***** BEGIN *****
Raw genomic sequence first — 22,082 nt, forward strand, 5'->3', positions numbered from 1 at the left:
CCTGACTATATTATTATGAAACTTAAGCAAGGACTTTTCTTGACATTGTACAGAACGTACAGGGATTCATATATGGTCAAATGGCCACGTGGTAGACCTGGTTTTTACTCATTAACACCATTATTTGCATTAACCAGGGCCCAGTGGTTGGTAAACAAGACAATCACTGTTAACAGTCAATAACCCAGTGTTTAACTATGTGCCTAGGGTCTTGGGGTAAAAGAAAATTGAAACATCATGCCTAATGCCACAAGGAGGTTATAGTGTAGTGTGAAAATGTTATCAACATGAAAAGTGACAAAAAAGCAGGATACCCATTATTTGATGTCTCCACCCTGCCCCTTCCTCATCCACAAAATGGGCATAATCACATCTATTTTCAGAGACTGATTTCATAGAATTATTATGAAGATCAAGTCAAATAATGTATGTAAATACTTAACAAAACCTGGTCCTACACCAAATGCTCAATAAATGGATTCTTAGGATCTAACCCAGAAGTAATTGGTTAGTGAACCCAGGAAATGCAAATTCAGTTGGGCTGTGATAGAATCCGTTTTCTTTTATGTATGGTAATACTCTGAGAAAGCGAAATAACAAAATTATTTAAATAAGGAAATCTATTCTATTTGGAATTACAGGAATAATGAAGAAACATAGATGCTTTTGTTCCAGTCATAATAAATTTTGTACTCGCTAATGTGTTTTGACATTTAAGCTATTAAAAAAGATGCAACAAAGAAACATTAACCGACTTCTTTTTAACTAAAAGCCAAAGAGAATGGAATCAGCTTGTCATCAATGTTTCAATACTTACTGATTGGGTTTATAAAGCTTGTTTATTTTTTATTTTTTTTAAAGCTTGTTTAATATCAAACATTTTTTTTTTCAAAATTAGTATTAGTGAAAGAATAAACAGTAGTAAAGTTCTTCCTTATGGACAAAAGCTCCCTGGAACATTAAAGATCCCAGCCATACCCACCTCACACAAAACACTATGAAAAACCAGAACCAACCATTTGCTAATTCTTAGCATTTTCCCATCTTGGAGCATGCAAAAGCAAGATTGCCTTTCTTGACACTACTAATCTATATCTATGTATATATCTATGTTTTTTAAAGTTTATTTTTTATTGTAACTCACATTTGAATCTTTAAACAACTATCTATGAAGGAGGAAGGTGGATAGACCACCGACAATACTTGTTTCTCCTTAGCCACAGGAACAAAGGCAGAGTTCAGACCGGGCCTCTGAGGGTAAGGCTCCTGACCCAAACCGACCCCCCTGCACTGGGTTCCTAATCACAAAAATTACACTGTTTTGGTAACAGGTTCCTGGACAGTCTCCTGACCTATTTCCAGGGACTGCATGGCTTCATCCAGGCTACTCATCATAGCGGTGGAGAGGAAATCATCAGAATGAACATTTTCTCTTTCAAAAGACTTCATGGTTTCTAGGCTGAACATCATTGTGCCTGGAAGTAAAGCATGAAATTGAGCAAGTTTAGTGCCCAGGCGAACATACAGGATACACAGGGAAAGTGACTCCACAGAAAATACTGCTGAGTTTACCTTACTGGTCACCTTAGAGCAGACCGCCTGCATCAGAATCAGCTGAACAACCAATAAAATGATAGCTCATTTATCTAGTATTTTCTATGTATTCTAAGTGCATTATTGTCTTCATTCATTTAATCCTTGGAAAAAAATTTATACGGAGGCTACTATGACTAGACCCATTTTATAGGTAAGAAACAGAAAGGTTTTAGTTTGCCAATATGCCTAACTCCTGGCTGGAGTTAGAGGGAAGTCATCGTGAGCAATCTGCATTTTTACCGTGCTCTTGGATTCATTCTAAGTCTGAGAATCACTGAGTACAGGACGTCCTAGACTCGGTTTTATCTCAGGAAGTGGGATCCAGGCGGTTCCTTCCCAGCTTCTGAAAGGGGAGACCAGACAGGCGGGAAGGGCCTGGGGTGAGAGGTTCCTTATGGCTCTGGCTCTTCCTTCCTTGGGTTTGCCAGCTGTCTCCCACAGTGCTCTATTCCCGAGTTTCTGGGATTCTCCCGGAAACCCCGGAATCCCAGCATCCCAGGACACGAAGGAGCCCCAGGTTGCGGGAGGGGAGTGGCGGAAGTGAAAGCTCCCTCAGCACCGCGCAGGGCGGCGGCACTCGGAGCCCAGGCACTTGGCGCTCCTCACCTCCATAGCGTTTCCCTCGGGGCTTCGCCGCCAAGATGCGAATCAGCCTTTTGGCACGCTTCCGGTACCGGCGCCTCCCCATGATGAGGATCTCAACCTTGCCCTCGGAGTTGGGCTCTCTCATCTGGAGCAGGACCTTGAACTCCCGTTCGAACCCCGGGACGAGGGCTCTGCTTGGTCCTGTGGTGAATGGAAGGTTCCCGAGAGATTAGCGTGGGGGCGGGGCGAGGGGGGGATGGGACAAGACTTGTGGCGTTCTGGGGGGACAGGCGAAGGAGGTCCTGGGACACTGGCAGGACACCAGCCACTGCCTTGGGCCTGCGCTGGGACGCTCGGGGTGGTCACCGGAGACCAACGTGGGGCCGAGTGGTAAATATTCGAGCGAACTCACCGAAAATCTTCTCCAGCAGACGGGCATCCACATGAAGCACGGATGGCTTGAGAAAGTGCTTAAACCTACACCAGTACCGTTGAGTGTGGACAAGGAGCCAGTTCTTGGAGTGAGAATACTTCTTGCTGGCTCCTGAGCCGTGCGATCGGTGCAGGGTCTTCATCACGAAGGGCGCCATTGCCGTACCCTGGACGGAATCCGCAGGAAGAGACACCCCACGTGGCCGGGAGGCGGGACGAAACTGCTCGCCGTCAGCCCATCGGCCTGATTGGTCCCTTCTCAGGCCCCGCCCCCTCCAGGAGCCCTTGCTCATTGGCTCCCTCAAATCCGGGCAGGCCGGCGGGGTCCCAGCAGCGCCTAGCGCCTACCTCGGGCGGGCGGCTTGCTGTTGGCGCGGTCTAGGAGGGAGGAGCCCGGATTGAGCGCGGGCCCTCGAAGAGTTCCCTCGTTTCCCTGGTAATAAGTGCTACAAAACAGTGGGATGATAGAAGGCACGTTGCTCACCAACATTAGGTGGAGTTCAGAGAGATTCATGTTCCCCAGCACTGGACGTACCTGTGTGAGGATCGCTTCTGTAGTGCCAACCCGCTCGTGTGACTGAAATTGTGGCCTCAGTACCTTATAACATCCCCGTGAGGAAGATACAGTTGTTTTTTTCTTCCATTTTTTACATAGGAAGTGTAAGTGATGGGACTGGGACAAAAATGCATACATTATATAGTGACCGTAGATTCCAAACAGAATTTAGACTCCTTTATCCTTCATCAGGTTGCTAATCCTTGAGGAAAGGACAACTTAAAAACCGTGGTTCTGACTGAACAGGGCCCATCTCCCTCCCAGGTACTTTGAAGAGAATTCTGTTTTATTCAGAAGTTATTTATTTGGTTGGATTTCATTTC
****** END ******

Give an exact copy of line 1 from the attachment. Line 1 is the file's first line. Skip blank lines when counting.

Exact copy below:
Raw genomic sequence first — 22,082 nt, forward strand, 5'->3', positions numbered from 1 at the left: